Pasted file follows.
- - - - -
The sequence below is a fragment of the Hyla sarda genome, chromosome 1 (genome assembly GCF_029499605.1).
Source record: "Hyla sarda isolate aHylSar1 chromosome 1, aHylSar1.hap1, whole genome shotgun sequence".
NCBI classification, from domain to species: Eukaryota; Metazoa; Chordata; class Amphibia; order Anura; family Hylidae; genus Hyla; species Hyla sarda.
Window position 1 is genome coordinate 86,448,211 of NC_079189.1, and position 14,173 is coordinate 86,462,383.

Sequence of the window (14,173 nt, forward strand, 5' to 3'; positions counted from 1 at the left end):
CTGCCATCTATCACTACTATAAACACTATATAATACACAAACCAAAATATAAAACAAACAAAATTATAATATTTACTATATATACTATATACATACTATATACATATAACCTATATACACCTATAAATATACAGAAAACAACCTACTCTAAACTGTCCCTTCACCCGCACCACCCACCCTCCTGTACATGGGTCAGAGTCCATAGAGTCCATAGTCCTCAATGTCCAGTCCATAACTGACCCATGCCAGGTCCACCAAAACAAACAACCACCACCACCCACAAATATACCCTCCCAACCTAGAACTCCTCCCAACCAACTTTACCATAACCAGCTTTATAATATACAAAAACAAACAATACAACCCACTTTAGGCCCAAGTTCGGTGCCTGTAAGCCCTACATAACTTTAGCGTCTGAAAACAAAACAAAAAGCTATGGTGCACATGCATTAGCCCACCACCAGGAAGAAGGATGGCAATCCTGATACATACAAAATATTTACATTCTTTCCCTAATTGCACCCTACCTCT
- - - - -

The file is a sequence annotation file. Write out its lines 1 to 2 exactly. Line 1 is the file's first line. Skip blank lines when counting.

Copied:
The sequence below is a fragment of the Hyla sarda genome, chromosome 1 (genome assembly GCF_029499605.1).
Source record: "Hyla sarda isolate aHylSar1 chromosome 1, aHylSar1.hap1, whole genome shotgun sequence".